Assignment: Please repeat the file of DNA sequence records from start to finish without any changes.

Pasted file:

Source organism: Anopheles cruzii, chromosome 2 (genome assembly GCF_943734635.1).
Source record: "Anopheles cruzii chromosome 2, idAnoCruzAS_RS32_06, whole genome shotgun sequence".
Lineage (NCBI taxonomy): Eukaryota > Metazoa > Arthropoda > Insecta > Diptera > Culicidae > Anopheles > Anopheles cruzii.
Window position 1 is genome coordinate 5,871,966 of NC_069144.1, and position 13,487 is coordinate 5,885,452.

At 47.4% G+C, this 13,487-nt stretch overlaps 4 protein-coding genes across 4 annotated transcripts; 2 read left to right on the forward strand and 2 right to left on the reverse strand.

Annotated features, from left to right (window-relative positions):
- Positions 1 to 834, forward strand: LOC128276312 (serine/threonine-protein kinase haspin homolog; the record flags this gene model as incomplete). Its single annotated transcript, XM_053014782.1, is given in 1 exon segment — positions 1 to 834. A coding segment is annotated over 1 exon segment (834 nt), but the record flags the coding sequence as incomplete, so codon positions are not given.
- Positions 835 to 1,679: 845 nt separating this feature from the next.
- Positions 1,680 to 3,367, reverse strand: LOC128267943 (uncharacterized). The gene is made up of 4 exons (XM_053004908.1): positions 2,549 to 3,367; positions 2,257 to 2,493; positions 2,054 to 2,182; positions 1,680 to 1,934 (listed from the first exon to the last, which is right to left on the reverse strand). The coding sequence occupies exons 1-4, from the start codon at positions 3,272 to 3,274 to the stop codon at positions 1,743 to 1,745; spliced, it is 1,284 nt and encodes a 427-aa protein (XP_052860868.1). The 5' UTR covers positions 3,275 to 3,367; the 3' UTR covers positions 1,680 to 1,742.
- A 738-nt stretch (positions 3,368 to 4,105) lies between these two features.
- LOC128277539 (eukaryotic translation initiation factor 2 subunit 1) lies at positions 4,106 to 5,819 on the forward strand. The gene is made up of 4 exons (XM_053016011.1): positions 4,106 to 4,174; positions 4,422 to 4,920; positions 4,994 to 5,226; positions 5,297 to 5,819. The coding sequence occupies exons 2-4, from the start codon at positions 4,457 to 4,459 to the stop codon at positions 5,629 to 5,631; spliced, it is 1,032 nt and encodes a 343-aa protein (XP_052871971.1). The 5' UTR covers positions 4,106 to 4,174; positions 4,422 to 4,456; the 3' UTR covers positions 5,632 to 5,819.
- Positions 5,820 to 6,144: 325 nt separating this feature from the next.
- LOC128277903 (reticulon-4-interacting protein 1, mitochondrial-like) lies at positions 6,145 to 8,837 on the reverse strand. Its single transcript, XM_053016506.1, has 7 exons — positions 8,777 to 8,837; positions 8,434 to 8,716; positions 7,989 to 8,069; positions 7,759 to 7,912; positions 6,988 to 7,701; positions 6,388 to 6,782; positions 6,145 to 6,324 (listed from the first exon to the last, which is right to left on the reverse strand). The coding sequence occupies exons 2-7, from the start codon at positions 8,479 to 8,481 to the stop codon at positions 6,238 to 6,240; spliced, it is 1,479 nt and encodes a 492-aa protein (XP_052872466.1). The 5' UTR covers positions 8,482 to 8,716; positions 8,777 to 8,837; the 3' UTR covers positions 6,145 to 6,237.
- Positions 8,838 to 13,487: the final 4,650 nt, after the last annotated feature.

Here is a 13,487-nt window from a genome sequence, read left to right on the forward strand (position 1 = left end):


Source organism: Anopheles cruzii, chromosome 2 (genome assembly GCF_943734635.1).
Source record: "Anopheles cruzii chromosome 2, idAnoCruzAS_RS32_06, whole genome shotgun sequence".
Lineage (NCBI taxonomy): Eukaryota > Metazoa > Arthropoda > Insecta > Diptera > Culicidae > Anopheles > Anopheles cruzii.
Window position 1 is genome coordinate 5,871,966 of NC_069144.1, and position 13,487 is coordinate 5,885,452.

At 47.4% G+C, this 13,487-nt stretch overlaps 4 protein-coding genes across 4 annotated transcripts; 2 read left to right on the forward strand and 2 right to left on the reverse strand.

Annotated features, from left to right (window-relative positions):
- Positions 1 to 834, forward strand: LOC128276312 (serine/threonine-protein kinase haspin homolog; the record flags this gene model as incomplete). Its single annotated transcript, XM_053014782.1, is given in 1 exon segment — positions 1 to 834. A coding segment is annotated over 1 exon segment (834 nt), but the record flags the coding sequence as incomplete, so codon positions are not given.
- Positions 835 to 1,679: 845 nt separating this feature from the next.
- Positions 1,680 to 3,367, reverse strand: LOC128267943 (uncharacterized). The gene is made up of 4 exons (XM_053004908.1): positions 2,549 to 3,367; positions 2,257 to 2,493; positions 2,054 to 2,182; positions 1,680 to 1,934 (listed from the first exon to the last, which is right to left on the reverse strand). The coding sequence occupies exons 1-4, from the start codon at positions 3,272 to 3,274 to the stop codon at positions 1,743 to 1,745; spliced, it is 1,284 nt and encodes a 427-aa protein (XP_052860868.1). The 5' UTR covers positions 3,275 to 3,367; the 3' UTR covers positions 1,680 to 1,742.
- A 738-nt stretch (positions 3,368 to 4,105) lies between these two features.
- LOC128277539 (eukaryotic translation initiation factor 2 subunit 1) lies at positions 4,106 to 5,819 on the forward strand. The gene is made up of 4 exons (XM_053016011.1): positions 4,106 to 4,174; positions 4,422 to 4,920; positions 4,994 to 5,226; positions 5,297 to 5,819. The coding sequence occupies exons 2-4, from the start codon at positions 4,457 to 4,459 to the stop codon at positions 5,629 to 5,631; spliced, it is 1,032 nt and encodes a 343-aa protein (XP_052871971.1). The 5' UTR covers positions 4,106 to 4,174; positions 4,422 to 4,456; the 3' UTR covers positions 5,632 to 5,819.
- Positions 5,820 to 6,144: 325 nt separating this feature from the next.
- LOC128277903 (reticulon-4-interacting protein 1, mitochondrial-like) lies at positions 6,145 to 8,837 on the reverse strand. Its single transcript, XM_053016506.1, has 7 exons — positions 8,777 to 8,837; positions 8,434 to 8,716; positions 7,989 to 8,069; positions 7,759 to 7,912; positions 6,988 to 7,701; positions 6,388 to 6,782; positions 6,145 to 6,324 (listed from the first exon to the last, which is right to left on the reverse strand). The coding sequence occupies exons 2-7, from the start codon at positions 8,479 to 8,481 to the stop codon at positions 6,238 to 6,240; spliced, it is 1,479 nt and encodes a 492-aa protein (XP_052872466.1). The 5' UTR covers positions 8,482 to 8,716; positions 8,777 to 8,837; the 3' UTR covers positions 6,145 to 6,237.
- Positions 8,838 to 13,487: the final 4,650 nt, after the last annotated feature.

Here is a 13,487-nt window from a genome sequence, read left to right on the forward strand (position 1 = left end):